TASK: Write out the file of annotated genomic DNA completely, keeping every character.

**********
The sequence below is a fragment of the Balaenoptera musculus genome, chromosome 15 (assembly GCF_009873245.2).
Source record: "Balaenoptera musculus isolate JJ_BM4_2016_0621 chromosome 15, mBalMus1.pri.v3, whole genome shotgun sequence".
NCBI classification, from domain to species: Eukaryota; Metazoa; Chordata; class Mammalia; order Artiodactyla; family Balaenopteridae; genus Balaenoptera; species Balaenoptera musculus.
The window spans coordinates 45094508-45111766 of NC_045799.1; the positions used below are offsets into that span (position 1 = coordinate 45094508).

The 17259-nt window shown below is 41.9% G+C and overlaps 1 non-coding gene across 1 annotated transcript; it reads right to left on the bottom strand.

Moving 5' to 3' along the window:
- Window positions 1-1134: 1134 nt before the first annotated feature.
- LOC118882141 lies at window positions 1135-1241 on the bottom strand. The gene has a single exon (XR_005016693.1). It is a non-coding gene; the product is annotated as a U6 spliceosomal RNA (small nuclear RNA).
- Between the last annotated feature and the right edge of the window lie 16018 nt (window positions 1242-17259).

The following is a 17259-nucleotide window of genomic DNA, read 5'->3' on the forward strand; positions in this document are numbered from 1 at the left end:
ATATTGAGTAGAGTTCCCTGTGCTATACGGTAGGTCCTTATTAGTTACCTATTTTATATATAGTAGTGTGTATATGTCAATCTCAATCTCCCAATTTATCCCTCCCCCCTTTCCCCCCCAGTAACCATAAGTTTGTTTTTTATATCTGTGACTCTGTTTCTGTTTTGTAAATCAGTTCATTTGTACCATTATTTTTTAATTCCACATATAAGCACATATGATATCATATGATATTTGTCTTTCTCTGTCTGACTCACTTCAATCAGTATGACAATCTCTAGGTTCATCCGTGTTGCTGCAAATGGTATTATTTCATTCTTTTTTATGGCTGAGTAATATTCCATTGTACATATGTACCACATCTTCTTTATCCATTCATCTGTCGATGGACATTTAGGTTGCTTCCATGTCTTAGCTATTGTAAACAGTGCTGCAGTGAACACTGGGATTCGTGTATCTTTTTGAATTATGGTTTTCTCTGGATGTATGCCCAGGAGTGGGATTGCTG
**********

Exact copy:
The sequence below is a fragment of the Balaenoptera musculus genome, chromosome 15 (assembly GCF_009873245.2).
Source record: "Balaenoptera musculus isolate JJ_BM4_2016_0621 chromosome 15, mBalMus1.pri.v3, whole genome shotgun sequence".
NCBI classification, from domain to species: Eukaryota; Metazoa; Chordata; class Mammalia; order Artiodactyla; family Balaenopteridae; genus Balaenoptera; species Balaenoptera musculus.
The window spans coordinates 45094508-45111766 of NC_045799.1; the positions used below are offsets into that span (position 1 = coordinate 45094508).

The 17259-nt window shown below is 41.9% G+C and overlaps 1 non-coding gene across 1 annotated transcript; it reads right to left on the bottom strand.

Moving 5' to 3' along the window:
- Window positions 1-1134: 1134 nt before the first annotated feature.
- LOC118882141 lies at window positions 1135-1241 on the bottom strand. The gene has a single exon (XR_005016693.1). It is a non-coding gene; the product is annotated as a U6 spliceosomal RNA (small nuclear RNA).
- Between the last annotated feature and the right edge of the window lie 16018 nt (window positions 1242-17259).

The following is a 17259-nucleotide window of genomic DNA, read 5'->3' on the forward strand; positions in this document are numbered from 1 at the left end:
ATATTGAGTAGAGTTCCCTGTGCTATACGGTAGGTCCTTATTAGTTACCTATTTTATATATAGTAGTGTGTATATGTCAATCTCAATCTCCCAATTTATCCCTCCCCCCTTTCCCCCCCAGTAACCATAAGTTTGTTTTTTATATCTGTGACTCTGTTTCTGTTTTGTAAATCAGTTCATTTGTACCATTATTTTTTAATTCCACATATAAGCACATATGATATCATATGATATTTGTCTTTCTCTGTCTGACTCACTTCAATCAGTATGACAATCTCTAGGTTCATCCGTGTTGCTGCAAATGGTATTATTTCATTCTTTTTTATGGCTGAGTAATATTCCATTGTACATATGTACCACATCTTCTTTATCCATTCATCTGTCGATGGACATTTAGGTTGCTTCCATGTCTTAGCTATTGTAAACAGTGCTGCAGTGAACACTGGGATTCGTGTATCTTTTTGAATTATGGTTTTCTCTGGATGTATGCCCAGGAGTGGGATTGCTG